Victims are primarily married women spread evenly across all adult age groups:

  • Men: 37%
  • Women: 63%

However, research from the Bureau of Justice Statistics (BJS) showed that men and women were equally likely to be identity theft victims at 9% each.

2021 identity theft by age:[2]

  • Age 19 & Under: 22,833 reports (2%)
  • Age 20-29: 191,334 reports (16.4%)
  • Age 30-39: 308,910 reports (26.4%)
  • Age 40-49: 266,269 reports (22.8%)
  • Age 50-59: 206,514 reports (17.7%)
  • Age 60-69: 118,093 reports (10.1%)
  • Age 70-79: 45,068 reports (3.9%)
  • Age 80+: 9,917 reports (0.8%)

2021 identity theft race/ethnicity:[3]

According to the ITRC, in terms of race and origin, victims skew higher than the US population among White non-Hispanic, African-American, and Native American populations, but slightly lower among Asian Americans / Pacific Islanders and significantly lower among victims of Hispanic origin.

  • Caucasian/White: 65%
  • African American/Black: 17%
  • Asian American/Pacific Islander: 7%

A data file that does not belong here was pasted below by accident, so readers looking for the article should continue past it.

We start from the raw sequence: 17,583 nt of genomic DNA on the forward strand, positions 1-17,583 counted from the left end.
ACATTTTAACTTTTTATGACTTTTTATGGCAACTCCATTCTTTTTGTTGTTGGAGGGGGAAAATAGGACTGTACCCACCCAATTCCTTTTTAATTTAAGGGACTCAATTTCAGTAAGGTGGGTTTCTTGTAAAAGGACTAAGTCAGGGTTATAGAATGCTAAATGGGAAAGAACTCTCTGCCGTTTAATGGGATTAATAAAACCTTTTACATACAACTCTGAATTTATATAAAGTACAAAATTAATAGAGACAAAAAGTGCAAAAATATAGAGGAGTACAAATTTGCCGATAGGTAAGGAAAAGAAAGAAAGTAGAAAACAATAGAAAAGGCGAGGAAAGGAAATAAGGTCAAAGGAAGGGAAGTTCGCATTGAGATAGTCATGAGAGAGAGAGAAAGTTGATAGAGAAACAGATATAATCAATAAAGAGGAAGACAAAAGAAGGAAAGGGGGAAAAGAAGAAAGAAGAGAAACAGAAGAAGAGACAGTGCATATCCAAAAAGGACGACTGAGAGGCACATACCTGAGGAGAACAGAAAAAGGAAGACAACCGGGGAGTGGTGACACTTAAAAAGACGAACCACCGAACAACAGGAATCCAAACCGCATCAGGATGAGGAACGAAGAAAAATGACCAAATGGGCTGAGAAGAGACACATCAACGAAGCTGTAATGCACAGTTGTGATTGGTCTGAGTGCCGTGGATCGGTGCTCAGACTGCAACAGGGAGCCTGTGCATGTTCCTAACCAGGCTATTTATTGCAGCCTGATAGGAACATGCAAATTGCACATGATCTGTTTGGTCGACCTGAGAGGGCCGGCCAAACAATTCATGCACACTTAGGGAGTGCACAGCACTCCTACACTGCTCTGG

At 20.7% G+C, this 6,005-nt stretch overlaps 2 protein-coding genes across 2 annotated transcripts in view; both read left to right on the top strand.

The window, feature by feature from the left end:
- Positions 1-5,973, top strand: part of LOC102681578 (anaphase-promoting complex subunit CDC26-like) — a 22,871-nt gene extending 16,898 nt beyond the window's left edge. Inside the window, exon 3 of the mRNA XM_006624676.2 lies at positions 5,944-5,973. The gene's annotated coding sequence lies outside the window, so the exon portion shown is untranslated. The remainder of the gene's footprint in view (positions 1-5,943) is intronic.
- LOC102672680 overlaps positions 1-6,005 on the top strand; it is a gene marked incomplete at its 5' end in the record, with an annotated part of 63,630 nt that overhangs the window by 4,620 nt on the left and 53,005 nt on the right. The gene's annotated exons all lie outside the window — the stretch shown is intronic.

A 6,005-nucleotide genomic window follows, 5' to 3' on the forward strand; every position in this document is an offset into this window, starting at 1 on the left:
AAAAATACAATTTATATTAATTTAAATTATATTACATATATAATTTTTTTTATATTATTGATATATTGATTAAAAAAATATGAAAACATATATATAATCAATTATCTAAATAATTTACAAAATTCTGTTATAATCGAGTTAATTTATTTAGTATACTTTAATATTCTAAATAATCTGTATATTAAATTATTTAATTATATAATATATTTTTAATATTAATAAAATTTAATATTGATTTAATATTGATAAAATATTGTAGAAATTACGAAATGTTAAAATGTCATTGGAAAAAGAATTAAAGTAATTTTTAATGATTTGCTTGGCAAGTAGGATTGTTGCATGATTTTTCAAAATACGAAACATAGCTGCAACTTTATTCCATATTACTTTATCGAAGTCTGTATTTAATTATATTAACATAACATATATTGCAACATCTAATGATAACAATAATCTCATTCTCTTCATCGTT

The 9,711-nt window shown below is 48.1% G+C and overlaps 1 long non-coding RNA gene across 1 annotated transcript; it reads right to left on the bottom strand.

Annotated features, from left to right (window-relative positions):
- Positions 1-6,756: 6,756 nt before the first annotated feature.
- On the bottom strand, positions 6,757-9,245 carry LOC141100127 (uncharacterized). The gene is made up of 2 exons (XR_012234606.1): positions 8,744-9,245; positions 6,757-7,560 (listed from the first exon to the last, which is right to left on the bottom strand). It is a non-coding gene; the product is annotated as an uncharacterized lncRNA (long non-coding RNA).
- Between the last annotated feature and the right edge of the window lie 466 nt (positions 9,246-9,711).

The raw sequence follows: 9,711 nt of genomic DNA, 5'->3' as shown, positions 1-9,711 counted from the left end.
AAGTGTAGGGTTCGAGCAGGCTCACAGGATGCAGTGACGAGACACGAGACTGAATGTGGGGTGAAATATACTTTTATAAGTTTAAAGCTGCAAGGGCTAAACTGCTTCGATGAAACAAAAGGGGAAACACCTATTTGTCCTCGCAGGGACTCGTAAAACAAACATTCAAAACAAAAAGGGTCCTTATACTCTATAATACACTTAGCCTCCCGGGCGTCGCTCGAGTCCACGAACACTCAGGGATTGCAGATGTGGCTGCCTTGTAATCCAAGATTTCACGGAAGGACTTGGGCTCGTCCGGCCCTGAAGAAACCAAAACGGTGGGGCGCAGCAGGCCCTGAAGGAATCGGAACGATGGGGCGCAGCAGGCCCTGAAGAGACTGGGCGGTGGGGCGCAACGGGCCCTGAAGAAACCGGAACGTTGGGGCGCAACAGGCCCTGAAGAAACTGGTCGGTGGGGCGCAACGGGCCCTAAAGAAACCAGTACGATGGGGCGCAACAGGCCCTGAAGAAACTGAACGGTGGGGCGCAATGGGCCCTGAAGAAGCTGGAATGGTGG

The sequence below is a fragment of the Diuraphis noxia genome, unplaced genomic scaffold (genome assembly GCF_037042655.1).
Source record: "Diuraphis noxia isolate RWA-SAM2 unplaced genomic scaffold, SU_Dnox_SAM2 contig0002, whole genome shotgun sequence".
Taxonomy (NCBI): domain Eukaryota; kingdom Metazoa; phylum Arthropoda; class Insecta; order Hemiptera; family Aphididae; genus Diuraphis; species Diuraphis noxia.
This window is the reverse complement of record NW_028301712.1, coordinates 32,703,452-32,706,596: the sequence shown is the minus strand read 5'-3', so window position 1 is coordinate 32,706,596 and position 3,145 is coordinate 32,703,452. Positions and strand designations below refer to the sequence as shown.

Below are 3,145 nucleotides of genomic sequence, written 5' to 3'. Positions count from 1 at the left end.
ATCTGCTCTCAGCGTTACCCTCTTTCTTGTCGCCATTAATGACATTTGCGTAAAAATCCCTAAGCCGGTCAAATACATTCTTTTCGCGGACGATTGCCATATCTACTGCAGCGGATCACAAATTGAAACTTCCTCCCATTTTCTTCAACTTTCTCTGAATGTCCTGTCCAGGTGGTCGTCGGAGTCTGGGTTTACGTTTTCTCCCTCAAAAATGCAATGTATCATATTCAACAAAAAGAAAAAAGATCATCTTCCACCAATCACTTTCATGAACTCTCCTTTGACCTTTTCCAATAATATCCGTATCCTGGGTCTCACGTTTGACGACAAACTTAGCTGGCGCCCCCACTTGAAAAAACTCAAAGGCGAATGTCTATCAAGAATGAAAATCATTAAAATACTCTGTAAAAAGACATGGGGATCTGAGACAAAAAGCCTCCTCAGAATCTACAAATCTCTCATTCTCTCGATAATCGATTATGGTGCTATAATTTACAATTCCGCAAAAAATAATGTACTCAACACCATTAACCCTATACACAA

• Hispanic: 7%
  • Native American: 4%

2021 identity theft by income:[3]

The number of victims who self-report low annual income nearly matches the number of victims who report high annual earnings.

  • Less than $20,000: 17%
  • $20,000 – $29,999: 14%
  • $30,000 – $49,999: 13%
  • $50,000 – $75,000: 12%
  • More than $75,000: 21%
    • No response: 23%

Most Common Types of Identity Theft:[2]

According to the Consumer Sentinel Network Data Book of 2021, Government Documents or Benefits Fraud tops the list of identity theft types reported in 2021. The FTC received 395,948 reports from people who said their information was misused to apply for a government document or benefit, such as unemployment insurance.

The Top 3 Types of Identity theft reports of 2020 & 2021 (from least to greatest) are as follows:

Fraud Type:
2020 Reports:
2021 Reports:
Percent Change:
Loan or Lease 
205,072 
197,914
-3.49%
Credit Card 
393,378
389,737
-0.92%
Gov Docs or Benefits
407,512
395,948
-2.83%

Financial impact of theft

According to the FTC, consumers reported losing more than $5.8 billion to fraud in 2021, an increase of more than 70 percent over the previous year.[2]